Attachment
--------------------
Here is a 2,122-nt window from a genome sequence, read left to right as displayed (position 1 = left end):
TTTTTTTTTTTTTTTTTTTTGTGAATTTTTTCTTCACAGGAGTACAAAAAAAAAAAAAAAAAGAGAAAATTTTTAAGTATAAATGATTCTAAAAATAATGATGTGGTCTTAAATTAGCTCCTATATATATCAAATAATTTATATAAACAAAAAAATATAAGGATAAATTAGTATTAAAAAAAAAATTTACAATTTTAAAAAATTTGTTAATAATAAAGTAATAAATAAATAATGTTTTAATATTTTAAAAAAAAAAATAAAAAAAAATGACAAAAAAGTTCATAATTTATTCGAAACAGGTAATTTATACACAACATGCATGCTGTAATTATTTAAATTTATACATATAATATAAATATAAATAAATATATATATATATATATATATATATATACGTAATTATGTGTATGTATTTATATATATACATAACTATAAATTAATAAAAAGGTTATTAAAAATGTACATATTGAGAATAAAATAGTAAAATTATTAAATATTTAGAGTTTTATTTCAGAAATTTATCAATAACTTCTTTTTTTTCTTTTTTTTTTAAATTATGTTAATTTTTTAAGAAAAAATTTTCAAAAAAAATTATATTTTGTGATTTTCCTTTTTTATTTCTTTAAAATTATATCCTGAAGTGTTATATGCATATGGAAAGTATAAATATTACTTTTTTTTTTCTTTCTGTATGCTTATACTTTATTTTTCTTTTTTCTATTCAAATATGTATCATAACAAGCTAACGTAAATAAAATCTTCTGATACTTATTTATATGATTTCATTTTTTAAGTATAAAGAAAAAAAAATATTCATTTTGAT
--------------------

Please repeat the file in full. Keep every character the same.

Here is a 2,122-nt window from a genome sequence, read left to right as displayed (position 1 = left end):
TTTTTTTTTTTTTTTTTTTTGTGAATTTTTTCTTCACAGGAGTACAAAAAAAAAAAAAAAAAGAGAAAATTTTTAAGTATAAATGATTCTAAAAATAATGATGTGGTCTTAAATTAGCTCCTATATATATCAAATAATTTATATAAACAAAAAAATATAAGGATAAATTAGTATTAAAAAAAAAATTTACAATTTTAAAAAATTTGTTAATAATAAAGTAATAAATAAATAATGTTTTAATATTTTAAAAAAAAAAATAAAAAAAAATGACAAAAAAGTTCATAATTTATTCGAAACAGGTAATTTATACACAACATGCATGCTGTAATTATTTAAATTTATACATATAATATAAATATAAATAAATATATATATATATATATATATATATATACGTAATTATGTGTATGTATTTATATATATACATAACTATAAATTAATAAAAAGGTTATTAAAAATGTACATATTGAGAATAAAATAGTAAAATTATTAAATATTTAGAGTTTTATTTCAGAAATTTATCAATAACTTCTTTTTTTTCTTTTTTTTTTAAATTATGTTAATTTTTTAAGAAAAAATTTTCAAAAAAAATTATATTTTGTGATTTTCCTTTTTTATTTCTTTAAAATTATATCCTGAAGTGTTATATGCATATGGAAAGTATAAATATTACTTTTTTTTTTCTTTCTGTATGCTTATACTTTATTTTTCTTTTTTCTATTCAAATATGTATCATAACAAGCTAACGTAAATAAAATCTTCTGATACTTATTTATATGATTTCATTTTTTAAGTATAAAGAAAAAAAAATATTCATTTTGAT